Mayor's Father Admits To Whipping His Dog

By: Danielle Morgan
By: Danielle Morgan

A Prestonsburg man admits to hitting his dog in front of several people over the weekend.

The man says the attack was blown out of proportion, because his son is running for re-election as mayor of Prestonsburg.

"He kept getting loose and pulling his collar off, people kept calling to complain about him," Eugene Fannin said.

Fannin says he's been trying to train his dog to stay home and admits to using some physical discipline.

"I broke off a apple tree branch and whipped him in front of everyone, because I didn't want to make him feel like he was in trouble at home," Eugene Fannin said.

That's when witnesses living at Cliffside Apartments called police.

Chief Ormerod says some witnesses claimed Fannin used a metal pipe or a cow prodder. One claimed he broke the dog's legs and knocked him unconscious, but Mayor Fannin fays his father isn't physically capable of hurting this 80 pound pet.

"He just got out of the hospital for congestive heart failure and he's fighting cancer," Mayor Fannin said.

Kathy Mullins picked up teak for the animal shelter and says the dog ran right to her.

Mullins says any visible injuries have already disappeared and his legs are clearly not broken. Giving Eugene Fannin the idea someone, unknown, was out to hurt his son's re-election campaign.

"I would take a beating for my son," Eugene Fannin said.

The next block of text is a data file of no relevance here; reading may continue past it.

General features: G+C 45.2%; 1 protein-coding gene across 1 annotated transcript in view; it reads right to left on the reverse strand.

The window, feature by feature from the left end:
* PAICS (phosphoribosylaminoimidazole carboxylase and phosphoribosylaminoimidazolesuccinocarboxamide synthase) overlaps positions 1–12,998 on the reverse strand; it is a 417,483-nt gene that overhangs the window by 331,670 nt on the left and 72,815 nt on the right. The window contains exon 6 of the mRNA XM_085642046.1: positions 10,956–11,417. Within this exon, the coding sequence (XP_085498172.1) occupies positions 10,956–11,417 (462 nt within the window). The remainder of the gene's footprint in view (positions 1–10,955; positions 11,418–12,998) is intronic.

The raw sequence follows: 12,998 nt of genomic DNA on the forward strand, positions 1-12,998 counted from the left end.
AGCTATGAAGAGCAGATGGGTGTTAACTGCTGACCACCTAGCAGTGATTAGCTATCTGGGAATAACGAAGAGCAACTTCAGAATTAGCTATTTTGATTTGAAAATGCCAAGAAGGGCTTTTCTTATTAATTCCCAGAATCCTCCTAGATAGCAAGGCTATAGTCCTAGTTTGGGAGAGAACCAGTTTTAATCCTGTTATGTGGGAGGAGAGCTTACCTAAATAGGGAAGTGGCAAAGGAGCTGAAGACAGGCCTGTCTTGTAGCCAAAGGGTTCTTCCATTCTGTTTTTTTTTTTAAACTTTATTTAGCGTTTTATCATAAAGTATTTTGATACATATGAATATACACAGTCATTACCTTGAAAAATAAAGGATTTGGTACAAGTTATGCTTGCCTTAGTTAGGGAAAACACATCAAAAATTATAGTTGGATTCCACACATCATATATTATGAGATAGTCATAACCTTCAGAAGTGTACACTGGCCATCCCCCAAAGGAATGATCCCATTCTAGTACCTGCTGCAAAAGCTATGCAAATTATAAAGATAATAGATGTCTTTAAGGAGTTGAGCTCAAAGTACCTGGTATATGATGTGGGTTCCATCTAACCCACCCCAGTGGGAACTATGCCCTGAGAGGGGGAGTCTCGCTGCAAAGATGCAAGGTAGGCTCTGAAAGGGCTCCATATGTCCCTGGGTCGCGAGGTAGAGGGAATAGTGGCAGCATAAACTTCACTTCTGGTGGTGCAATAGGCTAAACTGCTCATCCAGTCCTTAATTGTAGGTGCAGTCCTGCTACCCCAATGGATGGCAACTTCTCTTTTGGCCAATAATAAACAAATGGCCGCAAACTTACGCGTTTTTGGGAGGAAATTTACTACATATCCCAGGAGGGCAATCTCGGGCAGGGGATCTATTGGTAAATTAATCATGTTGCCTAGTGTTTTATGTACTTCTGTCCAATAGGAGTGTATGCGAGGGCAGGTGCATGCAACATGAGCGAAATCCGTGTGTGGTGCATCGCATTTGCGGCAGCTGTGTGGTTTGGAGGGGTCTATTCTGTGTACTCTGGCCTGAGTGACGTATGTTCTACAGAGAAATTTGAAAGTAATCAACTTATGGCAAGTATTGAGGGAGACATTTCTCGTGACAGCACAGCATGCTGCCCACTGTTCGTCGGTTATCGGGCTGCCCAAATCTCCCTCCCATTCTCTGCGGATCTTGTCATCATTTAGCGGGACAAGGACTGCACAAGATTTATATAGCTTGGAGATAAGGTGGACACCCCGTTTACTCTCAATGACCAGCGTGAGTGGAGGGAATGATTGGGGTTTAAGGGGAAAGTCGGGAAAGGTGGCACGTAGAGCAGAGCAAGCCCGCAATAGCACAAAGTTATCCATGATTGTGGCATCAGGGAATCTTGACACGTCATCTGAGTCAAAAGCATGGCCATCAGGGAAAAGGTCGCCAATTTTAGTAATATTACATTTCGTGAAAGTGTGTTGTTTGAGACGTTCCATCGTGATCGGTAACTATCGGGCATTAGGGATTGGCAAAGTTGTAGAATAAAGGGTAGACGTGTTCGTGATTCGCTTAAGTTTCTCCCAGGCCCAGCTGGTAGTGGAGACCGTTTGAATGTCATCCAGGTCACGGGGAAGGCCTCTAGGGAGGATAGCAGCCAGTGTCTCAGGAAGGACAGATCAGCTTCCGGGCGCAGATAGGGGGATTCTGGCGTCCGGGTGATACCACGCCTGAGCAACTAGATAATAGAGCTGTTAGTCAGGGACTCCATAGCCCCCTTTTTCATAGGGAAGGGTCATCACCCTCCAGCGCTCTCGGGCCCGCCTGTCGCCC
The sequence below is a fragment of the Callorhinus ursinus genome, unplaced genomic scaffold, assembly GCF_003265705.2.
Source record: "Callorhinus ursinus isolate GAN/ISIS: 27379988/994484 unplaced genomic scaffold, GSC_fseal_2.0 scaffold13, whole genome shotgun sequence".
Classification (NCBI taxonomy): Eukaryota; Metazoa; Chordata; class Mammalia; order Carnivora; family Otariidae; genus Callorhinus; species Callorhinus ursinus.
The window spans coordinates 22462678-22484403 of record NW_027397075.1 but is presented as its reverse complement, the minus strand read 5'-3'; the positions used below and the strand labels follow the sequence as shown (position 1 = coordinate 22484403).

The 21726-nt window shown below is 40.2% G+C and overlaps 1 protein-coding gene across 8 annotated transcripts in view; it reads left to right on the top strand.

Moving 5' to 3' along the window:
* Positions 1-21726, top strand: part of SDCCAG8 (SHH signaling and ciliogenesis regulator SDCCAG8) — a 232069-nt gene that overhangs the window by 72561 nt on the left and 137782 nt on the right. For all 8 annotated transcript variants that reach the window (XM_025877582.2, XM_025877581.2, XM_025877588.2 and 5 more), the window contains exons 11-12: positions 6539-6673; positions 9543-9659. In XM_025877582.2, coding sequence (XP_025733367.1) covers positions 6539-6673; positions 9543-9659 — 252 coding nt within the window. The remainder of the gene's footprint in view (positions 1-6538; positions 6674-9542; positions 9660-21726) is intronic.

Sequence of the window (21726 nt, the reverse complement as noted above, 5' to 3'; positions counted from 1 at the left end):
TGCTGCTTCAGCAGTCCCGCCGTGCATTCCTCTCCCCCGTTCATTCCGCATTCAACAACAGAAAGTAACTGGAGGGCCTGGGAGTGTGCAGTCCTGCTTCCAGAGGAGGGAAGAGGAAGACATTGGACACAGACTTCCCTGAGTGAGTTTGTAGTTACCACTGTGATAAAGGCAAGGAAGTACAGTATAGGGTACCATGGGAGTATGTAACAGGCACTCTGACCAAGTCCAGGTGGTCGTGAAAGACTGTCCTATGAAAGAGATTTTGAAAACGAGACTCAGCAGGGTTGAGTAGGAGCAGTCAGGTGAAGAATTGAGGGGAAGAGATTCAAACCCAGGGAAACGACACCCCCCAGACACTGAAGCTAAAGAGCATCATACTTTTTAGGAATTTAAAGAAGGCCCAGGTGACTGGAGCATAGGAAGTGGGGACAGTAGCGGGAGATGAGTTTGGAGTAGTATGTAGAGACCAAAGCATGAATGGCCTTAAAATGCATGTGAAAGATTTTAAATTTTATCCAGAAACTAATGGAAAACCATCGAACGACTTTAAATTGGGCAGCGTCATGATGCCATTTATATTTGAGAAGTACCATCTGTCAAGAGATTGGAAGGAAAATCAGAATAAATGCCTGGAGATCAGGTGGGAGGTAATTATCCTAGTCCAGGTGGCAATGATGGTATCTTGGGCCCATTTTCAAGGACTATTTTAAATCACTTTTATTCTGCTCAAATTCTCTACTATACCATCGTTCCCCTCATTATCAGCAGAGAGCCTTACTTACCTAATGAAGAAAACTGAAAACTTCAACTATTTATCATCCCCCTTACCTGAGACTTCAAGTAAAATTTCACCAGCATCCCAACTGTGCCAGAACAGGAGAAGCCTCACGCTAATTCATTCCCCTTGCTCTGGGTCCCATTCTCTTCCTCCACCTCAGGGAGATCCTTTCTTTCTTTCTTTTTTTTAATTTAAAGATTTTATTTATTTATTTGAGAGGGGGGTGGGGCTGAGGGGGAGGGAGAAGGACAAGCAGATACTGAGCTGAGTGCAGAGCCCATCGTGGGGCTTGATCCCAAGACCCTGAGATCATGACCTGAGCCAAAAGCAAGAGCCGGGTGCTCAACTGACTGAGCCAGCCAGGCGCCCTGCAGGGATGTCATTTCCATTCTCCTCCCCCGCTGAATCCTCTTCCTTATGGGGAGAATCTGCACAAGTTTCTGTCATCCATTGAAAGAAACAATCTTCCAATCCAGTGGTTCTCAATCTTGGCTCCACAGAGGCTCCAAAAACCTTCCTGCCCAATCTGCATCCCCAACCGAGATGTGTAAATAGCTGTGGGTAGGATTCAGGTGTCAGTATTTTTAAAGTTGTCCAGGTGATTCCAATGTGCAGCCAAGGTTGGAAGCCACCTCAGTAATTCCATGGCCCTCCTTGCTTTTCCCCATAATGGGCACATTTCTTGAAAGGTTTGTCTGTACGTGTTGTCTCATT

Either way, Teak is healthy and is now getting a new home and a new owner.

Eugene Fannin was charged with cruelty to animals second degree, however, police say that may change under a new state statute for dogs.

Surprisingly enough, this story doesn't stop here, Chief Ormerod says supervising police officer, Mike Conn resigned after the incident.

A Prestonsburg City police supervisor resigns after 17 years with the agency.

Police say Mike Conn quit just hours after Mayor Jerry Fannin's father was charged with cruelty to animals for allegedly hitting his dog.

Eugene Fannin admitted to hitting his dog in an attempt to train him not to stray into other neighborhoods.

After more than a dozen witnesses complained to police, a warrant was issued for his arrest.

Soon after, Conn left the department.

"The officer that resigned gave me no reason for his resignation. Just before he resigned we did have a discussion on procedural matters dealing with repair of equipment," Chief Ormerod said.

WYMT spoke to Conn's wife and she says he resigned because of a heated verbal disagreement between him and Chief Ormerod on how the dog incident was handled.


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